Azerbaijan says OPEC deal extension meets its interests
- Author: Zachary Reyes May 28, 2017,
May 28, 2017, 5:11
The proposed cuts are expected to be shared again by non-OPEC producers during a meeting later in the day.
The Organization of the Petroleum Exporting Countries (OPEC) renewed an agreement with 10 other crude-oil producers to withhold output through March 2018, a move aimed at putting a floor under the price of oil.
Brent crude dropped by $2.60, to $51.36 a barrel, while West Texas Intermediate dropped by $2.58, to $48.78 a barrel. The deal has witnessed unprecedented compliance level, especially from OPEC members that topped 100 per cent in April this year.
Wood Mackenzie's forecast followed speculation Tuesday from Kuwaiti Oil Minister Essam al-Marzouq, who said "all options are on the table" to balance the market, but a "remarkable leap in prices" was not expected for the rest of 2017.
Still, analysts were disappointed the group did not seek steeper cuts and a longer extension.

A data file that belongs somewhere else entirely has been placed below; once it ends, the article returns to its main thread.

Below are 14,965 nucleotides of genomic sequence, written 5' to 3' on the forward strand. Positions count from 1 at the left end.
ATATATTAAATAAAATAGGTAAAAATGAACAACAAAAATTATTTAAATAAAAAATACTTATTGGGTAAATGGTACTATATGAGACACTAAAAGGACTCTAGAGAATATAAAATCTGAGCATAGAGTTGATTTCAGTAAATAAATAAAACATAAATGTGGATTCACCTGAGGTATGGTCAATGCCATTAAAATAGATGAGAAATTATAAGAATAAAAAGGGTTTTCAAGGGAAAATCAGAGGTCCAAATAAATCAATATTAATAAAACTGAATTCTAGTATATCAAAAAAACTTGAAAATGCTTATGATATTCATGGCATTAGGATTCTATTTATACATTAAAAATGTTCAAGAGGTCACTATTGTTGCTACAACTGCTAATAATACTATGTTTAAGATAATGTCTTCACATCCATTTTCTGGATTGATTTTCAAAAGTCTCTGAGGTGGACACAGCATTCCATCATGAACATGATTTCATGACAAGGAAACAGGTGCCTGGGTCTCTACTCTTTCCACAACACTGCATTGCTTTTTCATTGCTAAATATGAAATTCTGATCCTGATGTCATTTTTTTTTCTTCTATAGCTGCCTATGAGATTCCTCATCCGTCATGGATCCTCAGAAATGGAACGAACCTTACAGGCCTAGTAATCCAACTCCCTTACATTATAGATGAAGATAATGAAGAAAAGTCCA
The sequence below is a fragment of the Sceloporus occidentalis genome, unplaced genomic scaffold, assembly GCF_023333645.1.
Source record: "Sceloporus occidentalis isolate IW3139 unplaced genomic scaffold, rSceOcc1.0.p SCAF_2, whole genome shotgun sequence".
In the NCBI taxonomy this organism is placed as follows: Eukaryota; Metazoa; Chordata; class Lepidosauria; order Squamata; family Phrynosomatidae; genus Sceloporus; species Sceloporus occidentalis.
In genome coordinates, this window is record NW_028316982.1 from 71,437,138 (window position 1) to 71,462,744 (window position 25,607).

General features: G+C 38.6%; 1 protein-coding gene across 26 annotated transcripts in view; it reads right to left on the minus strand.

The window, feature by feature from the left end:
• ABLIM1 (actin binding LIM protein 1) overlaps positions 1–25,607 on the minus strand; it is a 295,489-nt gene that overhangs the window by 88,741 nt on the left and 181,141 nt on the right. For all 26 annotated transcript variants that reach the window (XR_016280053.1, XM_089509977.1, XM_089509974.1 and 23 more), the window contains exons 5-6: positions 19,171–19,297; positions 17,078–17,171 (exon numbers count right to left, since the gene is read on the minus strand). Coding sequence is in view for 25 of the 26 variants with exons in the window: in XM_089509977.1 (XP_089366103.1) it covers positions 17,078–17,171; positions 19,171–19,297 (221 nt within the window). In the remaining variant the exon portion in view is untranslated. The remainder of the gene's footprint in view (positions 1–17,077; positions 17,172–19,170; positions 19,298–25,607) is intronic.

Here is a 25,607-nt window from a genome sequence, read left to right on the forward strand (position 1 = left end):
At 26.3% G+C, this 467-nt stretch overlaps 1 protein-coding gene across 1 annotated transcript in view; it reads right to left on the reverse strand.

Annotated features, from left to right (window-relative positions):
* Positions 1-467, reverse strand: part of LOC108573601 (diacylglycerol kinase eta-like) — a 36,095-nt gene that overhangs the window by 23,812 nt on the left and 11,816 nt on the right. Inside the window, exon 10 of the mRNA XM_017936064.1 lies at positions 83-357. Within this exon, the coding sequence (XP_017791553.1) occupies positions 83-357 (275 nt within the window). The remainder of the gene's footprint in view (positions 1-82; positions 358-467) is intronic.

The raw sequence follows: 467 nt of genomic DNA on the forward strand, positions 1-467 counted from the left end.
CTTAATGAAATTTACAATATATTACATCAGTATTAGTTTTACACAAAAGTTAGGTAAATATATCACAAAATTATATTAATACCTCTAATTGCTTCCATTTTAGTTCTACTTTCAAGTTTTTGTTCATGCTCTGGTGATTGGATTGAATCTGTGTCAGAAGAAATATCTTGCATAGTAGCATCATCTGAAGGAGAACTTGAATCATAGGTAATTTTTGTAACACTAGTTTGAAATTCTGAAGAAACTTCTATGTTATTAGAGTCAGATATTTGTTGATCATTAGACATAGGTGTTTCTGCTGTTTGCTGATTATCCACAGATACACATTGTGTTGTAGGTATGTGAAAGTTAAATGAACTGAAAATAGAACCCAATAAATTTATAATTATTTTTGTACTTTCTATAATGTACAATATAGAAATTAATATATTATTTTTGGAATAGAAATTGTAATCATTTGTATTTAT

Mohammed Bin Saleh Al-Sada, Minister of Energy and Industry of Qatar speaks to journalists prior to the start of a meeting of the Organization of the Petroleum Exporting Countries, OPEC, at their headquarters in Vienna, Austria, Thursday, May 25, 2017.
The goal is to siphon off a global oversupply of oil caused by a flood of production from USA shale producers and record levels of output from OPEC itself in 2016.
He said: "The new price of $54 per barrel should be seen as market response to the possible decision of OPEC to extend the production cut, which undoubtedly will reduce the glut or mop up excess supply of oil in the market".
Saudi Arabia, the largest producer among OPEC member states, openly supports the extension plan, though some other member states are suggesting a deeper oil cut.
USA oil production C-OUT-T-EIA has already risen by 10 percent since mid-2016 to over 9.3 million bpd, close to the output of top producers Russian Federation and Saudi Arabia. Russian Federation and Saudi Arabia had hinted at such a deal early last week, following concerns that the initial deal would not be sufficient to balance the market sent prices down to Dollars 45 per barrel.
Some non-OPEC countries, such as Russia, Azerbaijan, Bahrain, Brunei, Equatorial Guinea, Kazakhstan, Malaysia, Mexico, Oman, Sudan, and South Sudan promised to cut output by 600,000 barrels per day.
"The cooperation between non-OPEC and OPEC countries will continue, as it has already yielded very good results", said Russian energy minister Alexander Novak.